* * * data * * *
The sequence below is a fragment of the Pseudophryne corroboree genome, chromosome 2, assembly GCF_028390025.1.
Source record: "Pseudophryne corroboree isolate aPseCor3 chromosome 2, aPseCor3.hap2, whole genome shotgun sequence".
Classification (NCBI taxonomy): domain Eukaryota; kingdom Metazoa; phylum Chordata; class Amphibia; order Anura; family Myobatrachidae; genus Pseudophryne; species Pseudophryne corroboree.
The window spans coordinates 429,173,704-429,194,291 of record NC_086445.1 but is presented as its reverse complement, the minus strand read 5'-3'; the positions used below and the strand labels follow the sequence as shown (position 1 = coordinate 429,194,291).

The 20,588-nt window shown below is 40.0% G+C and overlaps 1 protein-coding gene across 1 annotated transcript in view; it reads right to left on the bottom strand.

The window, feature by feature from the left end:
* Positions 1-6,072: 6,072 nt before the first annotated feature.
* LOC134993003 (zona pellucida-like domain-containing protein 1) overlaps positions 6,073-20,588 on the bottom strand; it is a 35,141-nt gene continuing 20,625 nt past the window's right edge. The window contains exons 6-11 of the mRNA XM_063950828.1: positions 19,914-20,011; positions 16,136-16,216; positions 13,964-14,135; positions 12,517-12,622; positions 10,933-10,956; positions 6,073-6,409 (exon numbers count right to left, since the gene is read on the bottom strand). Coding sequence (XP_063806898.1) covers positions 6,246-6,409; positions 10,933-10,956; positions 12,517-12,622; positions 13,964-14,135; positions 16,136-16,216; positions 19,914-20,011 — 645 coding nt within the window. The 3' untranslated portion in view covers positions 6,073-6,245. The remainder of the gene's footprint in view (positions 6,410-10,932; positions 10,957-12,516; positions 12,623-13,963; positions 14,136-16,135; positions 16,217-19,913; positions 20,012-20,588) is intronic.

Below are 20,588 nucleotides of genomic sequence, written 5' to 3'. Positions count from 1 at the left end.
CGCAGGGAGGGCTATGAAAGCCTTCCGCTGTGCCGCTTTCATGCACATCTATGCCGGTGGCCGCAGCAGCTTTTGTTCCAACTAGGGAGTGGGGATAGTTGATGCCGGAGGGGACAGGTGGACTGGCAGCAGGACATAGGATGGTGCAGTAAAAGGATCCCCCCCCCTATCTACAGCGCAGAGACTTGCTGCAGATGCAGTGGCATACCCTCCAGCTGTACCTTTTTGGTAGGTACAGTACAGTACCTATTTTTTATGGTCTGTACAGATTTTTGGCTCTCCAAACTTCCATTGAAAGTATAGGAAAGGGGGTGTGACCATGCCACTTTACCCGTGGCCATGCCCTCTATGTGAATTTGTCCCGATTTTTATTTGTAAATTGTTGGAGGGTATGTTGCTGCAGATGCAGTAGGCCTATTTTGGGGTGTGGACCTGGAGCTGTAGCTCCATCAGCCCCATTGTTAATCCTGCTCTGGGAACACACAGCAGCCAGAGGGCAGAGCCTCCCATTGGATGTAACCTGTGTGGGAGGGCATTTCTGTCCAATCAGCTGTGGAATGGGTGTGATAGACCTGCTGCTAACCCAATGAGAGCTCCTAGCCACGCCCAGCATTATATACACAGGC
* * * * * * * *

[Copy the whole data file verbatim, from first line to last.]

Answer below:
The sequence below is a fragment of the Pseudophryne corroboree genome, chromosome 2, assembly GCF_028390025.1.
Source record: "Pseudophryne corroboree isolate aPseCor3 chromosome 2, aPseCor3.hap2, whole genome shotgun sequence".
Classification (NCBI taxonomy): domain Eukaryota; kingdom Metazoa; phylum Chordata; class Amphibia; order Anura; family Myobatrachidae; genus Pseudophryne; species Pseudophryne corroboree.
The window spans coordinates 429,173,704-429,194,291 of record NC_086445.1 but is presented as its reverse complement, the minus strand read 5'-3'; the positions used below and the strand labels follow the sequence as shown (position 1 = coordinate 429,194,291).

The 20,588-nt window shown below is 40.0% G+C and overlaps 1 protein-coding gene across 1 annotated transcript in view; it reads right to left on the bottom strand.

The window, feature by feature from the left end:
* Positions 1-6,072: 6,072 nt before the first annotated feature.
* LOC134993003 (zona pellucida-like domain-containing protein 1) overlaps positions 6,073-20,588 on the bottom strand; it is a 35,141-nt gene continuing 20,625 nt past the window's right edge. The window contains exons 6-11 of the mRNA XM_063950828.1: positions 19,914-20,011; positions 16,136-16,216; positions 13,964-14,135; positions 12,517-12,622; positions 10,933-10,956; positions 6,073-6,409 (exon numbers count right to left, since the gene is read on the bottom strand). Coding sequence (XP_063806898.1) covers positions 6,246-6,409; positions 10,933-10,956; positions 12,517-12,622; positions 13,964-14,135; positions 16,136-16,216; positions 19,914-20,011 — 645 coding nt within the window. The 3' untranslated portion in view covers positions 6,073-6,245. The remainder of the gene's footprint in view (positions 6,410-10,932; positions 10,957-12,516; positions 12,623-13,963; positions 14,136-16,135; positions 16,217-19,913; positions 20,012-20,588) is intronic.

Below are 20,588 nucleotides of genomic sequence, written 5' to 3'. Positions count from 1 at the left end.
CGCAGGGAGGGCTATGAAAGCCTTCCGCTGTGCCGCTTTCATGCACATCTATGCCGGTGGCCGCAGCAGCTTTTGTTCCAACTAGGGAGTGGGGATAGTTGATGCCGGAGGGGACAGGTGGACTGGCAGCAGGACATAGGATGGTGCAGTAAAAGGATCCCCCCCCCTATCTACAGCGCAGAGACTTGCTGCAGATGCAGTGGCATACCCTCCAGCTGTACCTTTTTGGTAGGTACAGTACAGTACCTATTTTTTATGGTCTGTACAGATTTTTGGCTCTCCAAACTTCCATTGAAAGTATAGGAAAGGGGGTGTGACCATGCCACTTTACCCGTGGCCATGCCCTCTATGTGAATTTGTCCCGATTTTTATTTGTAAATTGTTGGAGGGTATGTTGCTGCAGATGCAGTAGGCCTATTTTGGGGTGTGGACCTGGAGCTGTAGCTCCATCAGCCCCATTGTTAATCCTGCTCTGGGAACACACAGCAGCCAGAGGGCAGAGCCTCCCATTGGATGTAACCTGTGTGGGAGGGCATTTCTGTCCAATCAGCTGTGGAATGGGTGTGATAGACCTGCTGCTAACCCAATGAGAGCTCCTAGCCACGCCCAGCATTATATACACAGGC